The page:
The Duty of Patience Under Injuries
1 Peter 2:18-25
Servants, be subject to your masters with all fear; not only to the good and gentle, but also to the fraudulent.…


1. The not entertaining the impression of injuries with acrimony of thought and internal resentment.

2. The not venting any such resentment in virulent vindictive language.


1. From the peculiar provoking quality of ill language.

2. Because nature has deeply planted in every man a strange tenderness of his good name, which, in the rank of worldly enjoyments, the wisest of men has placed before life itself. For, indeed, it is a more enlarged and diffused life, kept up by many more breaths than our own.

III. BY WHAT MEANS A MAN MAY WORK HIMSELF TO SUCH A COMPOSURE AND TEMPER OF SPIRIT, AS TO BE ABLE TO OBSERVE THIS GREAT AND EXCELLENT DUTY. And here, when we consider what obstructions are to be conquered and removed, we must acknowledge that nothing under an omnipotent grace can subdue the heart to such a frame. To discommend this, of returning railing for railing, slander for slander, both to our practice and affection, I shall fasten only upon this one consideration; namely, that it is utterly useless to all rational intents and purposes.

1. The first reason that would induce a man, upon provocation, to do a violent action by way of return, should be to remove the cause of that provocation. But the cause that usually provokes men to revile, are words and speeches; that is, such things as are irrevocable. Such a one vilified me; but can I, by railing, make that which was spoken, not to have been spoken? Are words and talk to be reversed? Or can I make a slander to be forgot, by rubbing up the memory of those that heard it with a reply?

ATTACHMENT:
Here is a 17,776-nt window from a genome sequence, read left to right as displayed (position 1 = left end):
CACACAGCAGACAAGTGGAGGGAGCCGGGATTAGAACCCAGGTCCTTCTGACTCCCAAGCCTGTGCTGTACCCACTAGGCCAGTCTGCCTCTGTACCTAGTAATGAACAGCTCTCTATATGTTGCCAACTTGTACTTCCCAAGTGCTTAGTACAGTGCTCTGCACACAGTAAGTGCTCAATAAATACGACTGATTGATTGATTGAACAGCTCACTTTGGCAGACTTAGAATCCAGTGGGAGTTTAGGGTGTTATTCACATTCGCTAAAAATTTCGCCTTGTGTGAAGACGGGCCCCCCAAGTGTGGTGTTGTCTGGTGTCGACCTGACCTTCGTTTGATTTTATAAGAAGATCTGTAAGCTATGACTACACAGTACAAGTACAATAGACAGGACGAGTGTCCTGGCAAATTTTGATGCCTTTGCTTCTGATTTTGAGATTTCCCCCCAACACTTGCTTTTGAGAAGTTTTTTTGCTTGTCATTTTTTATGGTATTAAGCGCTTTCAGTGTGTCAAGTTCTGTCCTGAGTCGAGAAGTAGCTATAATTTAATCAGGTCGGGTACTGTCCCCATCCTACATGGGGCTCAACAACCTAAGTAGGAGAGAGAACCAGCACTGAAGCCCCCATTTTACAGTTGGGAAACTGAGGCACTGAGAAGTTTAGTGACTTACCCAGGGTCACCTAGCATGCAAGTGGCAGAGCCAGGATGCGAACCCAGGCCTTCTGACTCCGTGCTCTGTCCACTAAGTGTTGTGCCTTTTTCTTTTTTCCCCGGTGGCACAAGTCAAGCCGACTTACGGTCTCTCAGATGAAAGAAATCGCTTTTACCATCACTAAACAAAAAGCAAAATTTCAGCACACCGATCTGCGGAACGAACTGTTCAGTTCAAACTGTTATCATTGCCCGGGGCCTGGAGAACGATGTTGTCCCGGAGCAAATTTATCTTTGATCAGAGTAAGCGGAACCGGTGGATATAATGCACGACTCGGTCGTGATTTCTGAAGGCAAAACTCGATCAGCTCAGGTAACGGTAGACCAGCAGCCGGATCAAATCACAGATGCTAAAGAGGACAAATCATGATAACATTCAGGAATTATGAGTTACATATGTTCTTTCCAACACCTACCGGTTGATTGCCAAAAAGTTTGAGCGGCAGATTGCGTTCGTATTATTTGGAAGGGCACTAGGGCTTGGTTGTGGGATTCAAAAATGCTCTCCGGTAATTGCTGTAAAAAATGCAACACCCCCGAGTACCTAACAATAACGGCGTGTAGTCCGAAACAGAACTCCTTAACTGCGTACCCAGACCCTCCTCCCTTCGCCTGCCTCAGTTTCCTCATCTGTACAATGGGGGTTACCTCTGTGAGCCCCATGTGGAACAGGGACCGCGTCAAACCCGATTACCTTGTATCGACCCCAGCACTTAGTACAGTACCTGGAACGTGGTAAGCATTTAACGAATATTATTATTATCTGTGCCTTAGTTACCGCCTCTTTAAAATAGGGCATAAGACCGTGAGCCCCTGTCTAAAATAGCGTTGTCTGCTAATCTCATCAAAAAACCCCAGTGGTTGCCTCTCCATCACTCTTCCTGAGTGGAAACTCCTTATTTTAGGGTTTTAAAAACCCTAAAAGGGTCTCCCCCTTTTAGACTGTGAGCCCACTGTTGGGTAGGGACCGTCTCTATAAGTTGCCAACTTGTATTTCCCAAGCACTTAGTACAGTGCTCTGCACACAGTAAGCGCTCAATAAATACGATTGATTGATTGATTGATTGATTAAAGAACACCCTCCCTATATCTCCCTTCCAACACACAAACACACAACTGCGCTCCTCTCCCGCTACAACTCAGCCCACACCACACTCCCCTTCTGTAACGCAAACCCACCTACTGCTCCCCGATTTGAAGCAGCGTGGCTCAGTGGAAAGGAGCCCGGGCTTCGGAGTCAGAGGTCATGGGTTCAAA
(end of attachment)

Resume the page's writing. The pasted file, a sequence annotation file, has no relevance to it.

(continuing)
2. Another end, inducing a man to return reviling for reviling, may be by this means to confute the calumny, and to discredit the truth of it. But this course is so far from having such an effect, that it is the only thing that gives it colour and credibility; all people being prone to judge, that a high resentment of a calumny proceeds from concernment, and that from guilt; which makes the sore place tender and untractable.

3. A third end for which a man may pretend to give himself this liberty is because in so doing he thinks he takes a full and proper revenge of him that first reviled him. But certainly there is no kind of revenge so poor and pitiful; for every dog can bark, and he that rails makes another noise indeed, but not a better.

(R. South, D. D.)

Parallel Verses
KJV: Servants, be subject to your masters with all fear; not only to the good and gentle, but also to the froward.

WEB: Servants, be in subjection to your masters with all fear; not only to the good and gentle, but also to the wicked.

The Conduct of Servants
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